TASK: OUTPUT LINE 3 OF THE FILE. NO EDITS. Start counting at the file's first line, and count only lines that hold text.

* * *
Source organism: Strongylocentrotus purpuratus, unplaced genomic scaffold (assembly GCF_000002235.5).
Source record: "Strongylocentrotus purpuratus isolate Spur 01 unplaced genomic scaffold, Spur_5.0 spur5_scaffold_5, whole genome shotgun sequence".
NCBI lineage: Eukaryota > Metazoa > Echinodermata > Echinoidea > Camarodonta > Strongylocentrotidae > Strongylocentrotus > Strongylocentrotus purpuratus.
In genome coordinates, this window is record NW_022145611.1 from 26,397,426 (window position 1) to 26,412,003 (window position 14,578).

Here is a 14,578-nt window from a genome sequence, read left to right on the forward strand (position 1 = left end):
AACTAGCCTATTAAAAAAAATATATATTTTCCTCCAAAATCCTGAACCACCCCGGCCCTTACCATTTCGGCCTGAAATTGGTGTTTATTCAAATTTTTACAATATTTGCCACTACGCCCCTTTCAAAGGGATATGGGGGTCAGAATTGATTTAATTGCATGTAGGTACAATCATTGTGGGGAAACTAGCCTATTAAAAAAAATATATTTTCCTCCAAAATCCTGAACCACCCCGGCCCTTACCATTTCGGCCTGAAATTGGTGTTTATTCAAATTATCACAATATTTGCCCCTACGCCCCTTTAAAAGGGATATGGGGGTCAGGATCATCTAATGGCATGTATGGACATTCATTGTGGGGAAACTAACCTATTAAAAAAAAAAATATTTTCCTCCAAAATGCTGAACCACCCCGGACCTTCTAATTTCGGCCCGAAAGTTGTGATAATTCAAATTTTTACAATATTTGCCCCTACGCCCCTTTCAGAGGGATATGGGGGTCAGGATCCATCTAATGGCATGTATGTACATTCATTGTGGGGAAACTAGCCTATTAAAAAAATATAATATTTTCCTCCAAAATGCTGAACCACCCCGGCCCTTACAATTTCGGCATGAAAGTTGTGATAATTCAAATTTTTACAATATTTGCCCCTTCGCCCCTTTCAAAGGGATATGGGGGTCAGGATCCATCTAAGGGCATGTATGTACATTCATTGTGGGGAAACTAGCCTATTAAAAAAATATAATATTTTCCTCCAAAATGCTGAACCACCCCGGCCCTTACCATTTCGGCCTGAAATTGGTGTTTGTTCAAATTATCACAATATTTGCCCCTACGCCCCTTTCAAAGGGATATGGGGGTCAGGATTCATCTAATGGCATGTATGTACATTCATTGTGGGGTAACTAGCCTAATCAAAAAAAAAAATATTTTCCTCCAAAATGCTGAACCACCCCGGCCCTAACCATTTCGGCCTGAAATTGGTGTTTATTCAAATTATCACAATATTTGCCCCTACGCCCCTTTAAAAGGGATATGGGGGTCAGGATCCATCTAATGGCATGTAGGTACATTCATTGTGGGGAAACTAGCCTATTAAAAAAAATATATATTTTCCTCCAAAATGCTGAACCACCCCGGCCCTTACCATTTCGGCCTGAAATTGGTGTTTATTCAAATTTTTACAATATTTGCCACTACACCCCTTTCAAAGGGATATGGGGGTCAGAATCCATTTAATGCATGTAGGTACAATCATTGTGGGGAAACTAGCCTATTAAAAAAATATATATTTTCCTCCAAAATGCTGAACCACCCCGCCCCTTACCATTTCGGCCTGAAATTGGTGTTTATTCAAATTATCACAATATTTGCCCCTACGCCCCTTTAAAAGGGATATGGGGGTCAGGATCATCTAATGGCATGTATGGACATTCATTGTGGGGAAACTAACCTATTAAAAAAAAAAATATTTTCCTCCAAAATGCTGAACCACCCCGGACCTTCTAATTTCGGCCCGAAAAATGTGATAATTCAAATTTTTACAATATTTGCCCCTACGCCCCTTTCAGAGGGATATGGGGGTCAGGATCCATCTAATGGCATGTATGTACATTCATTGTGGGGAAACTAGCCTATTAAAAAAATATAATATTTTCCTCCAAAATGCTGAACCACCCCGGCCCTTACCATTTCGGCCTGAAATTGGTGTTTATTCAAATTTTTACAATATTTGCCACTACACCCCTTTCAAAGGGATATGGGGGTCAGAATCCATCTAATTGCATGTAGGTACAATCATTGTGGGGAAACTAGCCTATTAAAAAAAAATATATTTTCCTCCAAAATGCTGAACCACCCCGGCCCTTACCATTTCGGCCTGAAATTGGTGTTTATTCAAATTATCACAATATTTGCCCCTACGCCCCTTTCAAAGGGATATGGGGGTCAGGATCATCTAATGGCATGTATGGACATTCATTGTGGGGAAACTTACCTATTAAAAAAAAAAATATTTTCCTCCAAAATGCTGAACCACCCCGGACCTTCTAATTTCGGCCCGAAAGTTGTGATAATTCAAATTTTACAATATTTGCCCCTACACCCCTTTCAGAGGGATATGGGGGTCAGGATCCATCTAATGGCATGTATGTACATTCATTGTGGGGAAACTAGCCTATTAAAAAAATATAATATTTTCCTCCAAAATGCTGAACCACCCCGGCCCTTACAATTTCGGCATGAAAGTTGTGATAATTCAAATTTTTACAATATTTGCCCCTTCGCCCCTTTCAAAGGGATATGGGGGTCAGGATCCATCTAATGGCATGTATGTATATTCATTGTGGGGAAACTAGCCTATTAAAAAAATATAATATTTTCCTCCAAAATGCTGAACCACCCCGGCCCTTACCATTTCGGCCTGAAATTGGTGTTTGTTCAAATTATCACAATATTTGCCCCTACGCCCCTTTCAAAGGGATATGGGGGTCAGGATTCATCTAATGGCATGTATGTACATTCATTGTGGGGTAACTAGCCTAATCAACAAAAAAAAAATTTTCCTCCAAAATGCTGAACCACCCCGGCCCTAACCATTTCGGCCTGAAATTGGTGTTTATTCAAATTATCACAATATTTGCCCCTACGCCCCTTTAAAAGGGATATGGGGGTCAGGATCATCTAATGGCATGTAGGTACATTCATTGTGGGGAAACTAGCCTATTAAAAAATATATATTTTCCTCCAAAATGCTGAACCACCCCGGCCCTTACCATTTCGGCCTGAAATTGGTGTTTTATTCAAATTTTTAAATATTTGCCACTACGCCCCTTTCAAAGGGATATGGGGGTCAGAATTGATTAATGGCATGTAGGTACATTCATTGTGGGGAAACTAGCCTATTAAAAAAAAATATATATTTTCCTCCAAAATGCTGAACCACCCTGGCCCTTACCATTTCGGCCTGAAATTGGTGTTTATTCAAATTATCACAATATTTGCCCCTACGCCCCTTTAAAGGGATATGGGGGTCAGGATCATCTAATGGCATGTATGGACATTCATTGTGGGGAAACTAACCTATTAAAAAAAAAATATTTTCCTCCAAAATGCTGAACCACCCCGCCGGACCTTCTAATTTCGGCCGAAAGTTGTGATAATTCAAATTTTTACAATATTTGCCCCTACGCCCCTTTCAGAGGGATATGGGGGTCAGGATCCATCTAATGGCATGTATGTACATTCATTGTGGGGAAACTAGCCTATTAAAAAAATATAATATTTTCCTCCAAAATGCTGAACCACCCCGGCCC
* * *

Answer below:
NCBI lineage: Eukaryota > Metazoa > Echinodermata > Echinoidea > Camarodonta > Strongylocentrotidae > Strongylocentrotus > Strongylocentrotus purpuratus.